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573=item C<ornaments>
574
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575Affects screen appearance of the command line (see L<Term::ReadLine>).
576There is currently no way to disable these, which can render
577some output illegible on some displays, or with some pagers.
578This is considered a bug.
28d1fb14 579
54310121 580=item C<frame>
36477c24 581
055fd3a9 582Affects the printing of messages upon entry and exit from subroutines. If
36477c24 583C<frame & 2> is false, messages are printed on entry only. (Printing
055fd3a9 584on exit might be useful if interspersed with other messages.)
36477c24 585
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586If C<frame & 4>, arguments to functions are printed, plus context
587and caller info. If C<frame & 8>, overloaded C<stringify> and
588C<tie>d C<FETCH> is enabled on the printed arguments. If C<frame
589& 16>, the return value from the subroutine is printed.
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590
591The length at which the argument list is truncated is governed by the
592next option:
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593
594=item C<maxTraceLen>
595
055fd3a9 596Length to truncate the argument list when the C<frame> option's
e7ea3e70 597bit 4 is set.
36477c24 598
6f891d7d
SM
599=item C<windowSize>
600
601Change the size of code list window (default is 10 lines).
602
4e1d3b43
PP
603=back
604
605The following options affect what happens with C<V>, C<X>, and C<x>
606commands:
607
608=over 12
609
e7ea3e70 610=item C<arrayDepth>, C<hashDepth>
4e1d3b43
PP
611
612Print only first N elements ('' for all).
613
d03c2a1b
MJD
614=item C<dumpDepth>
615
616Limit recursion depth to N levels when dumping structures.
617Negative values are interpreted as infinity. Default: infinity.
618
e7ea3e70 619=item C<compactDump>, C<veryCompact>
4e1d3b43 620
055fd3a9 621Change the style of array and hash output. If C<compactDump>, short array
e7ea3e70 622may be printed on one line.
4e1d3b43 623
e7ea3e70 624=item C<globPrint>
4e1d3b43
PP
625
626Whether to print contents of globs.
627
e7ea3e70 628=item C<DumpDBFiles>
4e1d3b43
PP
629
630Dump arrays holding debugged files.
631
e7ea3e70 632=item C<DumpPackages>
4e1d3b43
PP
633
634Dump symbol tables of packages.
635
6ee623d5
GS
636=item C<DumpReused>
637
638Dump contents of "reused" addresses.
639
e7ea3e70
IZ
640=item C<quote>, C<HighBit>, C<undefPrint>
641
055fd3a9
GS
642Change the style of string dump. The default value for C<quote>
643is C<auto>; one can enable double-quotish or single-quotish format
644by setting it to C<"> or C<'>, respectively. By default, characters
645with their high bit set are printed verbatim.
e7ea3e70 646
54310121 647=item C<UsageOnly>
4e1d3b43 648
055fd3a9
GS
649Rudimentary per-package memory usage dump. Calculates total
650size of strings found in variables in the package. This does not
651include lexicals in a module's file scope, or lost in closures.
4e1d3b43 652
36477c24 653=back
4e1d3b43 654
e00d725b
MJD
655After the rc file is read, the debugger reads the C<$ENV{PERLDB_OPTS}>
656environment variable and parses this as the remainder of a `O ...'
657line as one might enter at the debugger prompt. You may place the
658initialization options C<TTY>, C<noTTY>, C<ReadLine>, and C<NonStop>
659there.
36477c24 660
055fd3a9 661If your rc file contains:
4e1d3b43 662
055fd3a9 663 parse_options("NonStop=1 LineInfo=db.out AutoTrace");
4e1d3b43 664
055fd3a9
GS
665then your script will run without human intervention, putting trace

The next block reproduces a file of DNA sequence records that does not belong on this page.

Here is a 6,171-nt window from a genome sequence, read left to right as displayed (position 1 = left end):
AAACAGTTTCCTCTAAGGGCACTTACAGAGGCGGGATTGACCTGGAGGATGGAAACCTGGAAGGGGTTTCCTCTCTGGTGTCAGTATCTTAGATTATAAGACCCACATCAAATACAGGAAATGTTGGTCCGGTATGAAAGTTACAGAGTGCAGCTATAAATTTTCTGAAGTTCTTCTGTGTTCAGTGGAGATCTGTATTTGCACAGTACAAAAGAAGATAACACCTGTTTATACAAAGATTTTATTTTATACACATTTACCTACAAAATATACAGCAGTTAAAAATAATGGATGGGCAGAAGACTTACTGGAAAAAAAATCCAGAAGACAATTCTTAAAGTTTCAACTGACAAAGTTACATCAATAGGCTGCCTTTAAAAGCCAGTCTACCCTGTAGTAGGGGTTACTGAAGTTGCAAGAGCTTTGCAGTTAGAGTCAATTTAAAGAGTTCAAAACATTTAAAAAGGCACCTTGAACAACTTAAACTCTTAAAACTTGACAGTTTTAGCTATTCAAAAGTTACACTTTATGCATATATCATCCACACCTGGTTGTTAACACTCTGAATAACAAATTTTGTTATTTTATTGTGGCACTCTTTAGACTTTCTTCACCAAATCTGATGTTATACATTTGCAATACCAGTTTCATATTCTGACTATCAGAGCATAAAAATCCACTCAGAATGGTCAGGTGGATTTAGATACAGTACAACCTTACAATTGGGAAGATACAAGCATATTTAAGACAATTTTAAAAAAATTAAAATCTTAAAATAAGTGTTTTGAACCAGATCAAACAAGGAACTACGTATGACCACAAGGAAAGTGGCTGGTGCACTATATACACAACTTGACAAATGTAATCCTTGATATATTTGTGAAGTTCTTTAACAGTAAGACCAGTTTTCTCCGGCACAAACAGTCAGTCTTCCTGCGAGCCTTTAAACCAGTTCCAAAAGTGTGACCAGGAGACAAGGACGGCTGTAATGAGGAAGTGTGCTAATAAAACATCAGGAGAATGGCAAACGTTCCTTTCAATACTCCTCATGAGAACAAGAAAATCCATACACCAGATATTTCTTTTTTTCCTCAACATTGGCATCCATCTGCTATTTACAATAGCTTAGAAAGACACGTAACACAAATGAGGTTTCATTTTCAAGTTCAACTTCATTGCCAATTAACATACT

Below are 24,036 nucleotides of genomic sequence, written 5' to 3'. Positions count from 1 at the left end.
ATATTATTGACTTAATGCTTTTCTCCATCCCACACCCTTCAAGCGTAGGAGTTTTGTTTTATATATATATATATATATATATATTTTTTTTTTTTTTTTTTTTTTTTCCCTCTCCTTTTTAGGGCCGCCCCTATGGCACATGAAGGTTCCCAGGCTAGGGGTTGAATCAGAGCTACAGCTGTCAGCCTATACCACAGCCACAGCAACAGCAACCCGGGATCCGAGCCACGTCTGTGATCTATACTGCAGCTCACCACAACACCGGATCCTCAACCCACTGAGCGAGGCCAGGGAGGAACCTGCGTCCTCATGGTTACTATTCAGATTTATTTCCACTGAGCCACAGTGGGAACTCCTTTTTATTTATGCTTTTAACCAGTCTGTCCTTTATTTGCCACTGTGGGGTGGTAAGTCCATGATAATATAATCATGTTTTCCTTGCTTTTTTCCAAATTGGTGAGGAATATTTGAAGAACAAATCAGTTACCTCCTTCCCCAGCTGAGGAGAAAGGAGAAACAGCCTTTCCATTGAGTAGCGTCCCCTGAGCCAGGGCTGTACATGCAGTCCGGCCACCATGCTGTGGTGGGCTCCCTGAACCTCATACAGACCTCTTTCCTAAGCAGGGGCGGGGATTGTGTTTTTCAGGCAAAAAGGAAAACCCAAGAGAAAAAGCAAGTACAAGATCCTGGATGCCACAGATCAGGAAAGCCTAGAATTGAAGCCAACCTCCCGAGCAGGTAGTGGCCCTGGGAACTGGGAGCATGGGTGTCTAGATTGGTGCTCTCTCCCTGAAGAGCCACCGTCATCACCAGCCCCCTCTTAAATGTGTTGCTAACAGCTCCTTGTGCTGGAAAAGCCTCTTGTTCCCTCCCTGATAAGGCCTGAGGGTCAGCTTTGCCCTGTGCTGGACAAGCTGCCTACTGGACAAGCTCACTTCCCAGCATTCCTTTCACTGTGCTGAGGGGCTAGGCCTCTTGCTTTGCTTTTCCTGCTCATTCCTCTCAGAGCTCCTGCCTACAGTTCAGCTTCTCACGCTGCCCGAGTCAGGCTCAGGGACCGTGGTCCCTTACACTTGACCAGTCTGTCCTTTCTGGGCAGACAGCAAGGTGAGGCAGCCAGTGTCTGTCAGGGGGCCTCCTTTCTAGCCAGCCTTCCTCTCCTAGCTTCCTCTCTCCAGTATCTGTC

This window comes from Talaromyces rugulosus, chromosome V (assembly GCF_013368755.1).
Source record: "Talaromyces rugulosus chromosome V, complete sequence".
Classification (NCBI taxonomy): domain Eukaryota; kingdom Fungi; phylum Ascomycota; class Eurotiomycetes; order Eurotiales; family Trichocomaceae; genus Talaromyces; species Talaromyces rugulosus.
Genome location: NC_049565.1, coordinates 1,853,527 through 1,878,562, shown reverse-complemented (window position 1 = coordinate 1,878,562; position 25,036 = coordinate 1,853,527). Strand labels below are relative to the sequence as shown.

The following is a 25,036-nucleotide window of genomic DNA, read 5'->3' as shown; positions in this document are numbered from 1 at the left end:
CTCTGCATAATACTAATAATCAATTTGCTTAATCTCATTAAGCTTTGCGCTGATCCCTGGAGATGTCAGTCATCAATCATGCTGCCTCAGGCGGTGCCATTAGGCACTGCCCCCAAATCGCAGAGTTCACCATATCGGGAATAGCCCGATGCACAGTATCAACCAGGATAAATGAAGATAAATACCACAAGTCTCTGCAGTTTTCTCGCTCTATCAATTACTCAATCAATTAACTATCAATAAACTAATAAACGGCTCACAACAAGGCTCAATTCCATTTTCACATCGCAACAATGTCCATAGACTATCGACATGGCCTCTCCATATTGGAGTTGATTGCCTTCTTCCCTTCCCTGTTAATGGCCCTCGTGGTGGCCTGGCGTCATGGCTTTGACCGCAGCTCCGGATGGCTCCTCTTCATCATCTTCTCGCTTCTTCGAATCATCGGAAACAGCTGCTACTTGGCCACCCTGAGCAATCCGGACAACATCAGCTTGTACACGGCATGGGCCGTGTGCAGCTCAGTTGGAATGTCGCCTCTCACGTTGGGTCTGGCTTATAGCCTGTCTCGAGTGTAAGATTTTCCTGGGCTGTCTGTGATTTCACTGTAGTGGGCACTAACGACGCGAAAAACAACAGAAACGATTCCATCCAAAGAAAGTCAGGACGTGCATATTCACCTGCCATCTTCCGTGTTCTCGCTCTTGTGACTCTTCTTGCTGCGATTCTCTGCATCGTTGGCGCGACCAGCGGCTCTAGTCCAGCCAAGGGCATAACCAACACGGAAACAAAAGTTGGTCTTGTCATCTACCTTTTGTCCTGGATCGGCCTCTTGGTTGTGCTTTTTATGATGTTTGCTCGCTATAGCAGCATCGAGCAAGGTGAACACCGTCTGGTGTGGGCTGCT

666information into the file I<db.out>. (If you interrupt it, you'd
667better reset C<LineInfo> to F</dev/tty> if you expect to see anything.)
4e1d3b43 668
36477c24 669=over 12
4e1d3b43 670
36477c24 671=item C<TTY>
4e1d3b43 672
36477c24
PP
673The TTY to use for debugging I/O.
674
36477c24
PP
675=item C<noTTY>
676
055fd3a9
GS
677If set, the debugger goes into C<NonStop> mode and will not connect to a TTY. If
678interrupted (or if control goes to the debugger via explicit setting of
679$DB::signal or $DB::single from the Perl script), it connects to a TTY
680specified in the C<TTY> option at startup, or to a tty found at
681runtime using the C<Term::Rendezvous> module of your choice.
36477c24 682
055fd3a9 683This module should implement a method named C<new> that returns an object
200f06d0 684with two methods: C<IN> and C<OUT>. These should return filehandles to use
055fd3a9
GS
685for debugging input and output correspondingly. The C<new> method should
686inspect an argument containing the value of C<$ENV{PERLDB_NOTTY}> at
687startup, or C<"/tmp/perldbtty$$"> otherwise. This file is not
688inspected for proper ownership, so security hazards are theoretically
689possible.
36477c24
PP
690
691=item C<ReadLine>
692
055fd3a9
GS
693If false, readline support in the debugger is disabled in order
694to debug applications that themselves use ReadLine.
36477c24
PP
695
696=item C<NonStop>
697
055fd3a9 698If set, the debugger goes into non-interactive mode until interrupted, or
36477c24
PP
699programmatically by setting $DB::signal or $DB::single.
700
701=back
702
703Here's an example of using the C<$ENV{PERLDB_OPTS}> variable:
4e1d3b43 704
055fd3a9 705 $ PERLDB_OPTS="NonStop frame=2" perl -d myprogram
4e1d3b43 706
055fd3a9
GS
707That will run the script B<myprogram> without human intervention,
708printing out the call tree with entry and exit points. Note that
709C<NonStop=1 frame=2> is equivalent to C<N f=2>, and that originally,
710options could be uniquely abbreviated by the first letter (modulo
711the C<Dump*> options). It is nevertheless recommended that you
712always spell them out in full for legibility and future compatibility.
4e1d3b43 713
055fd3a9 714Other examples include
a0d0e21e 715
1472e7de 716 $ PERLDB_OPTS="NonStop LineInfo=listing frame=2" perl -d myprogram
a0d0e21e 717
055fd3a9
GS
718which runs script non-interactively, printing info on each entry
719into a subroutine and each executed line into the file named F<listing>.
720(If you interrupt it, you would better reset C<LineInfo> to something
36477c24
PP
721"interactive"!)
722
055fd3a9
GS
723Other examples include (using standard shell syntax to show environment
724variable settings):
36477c24 725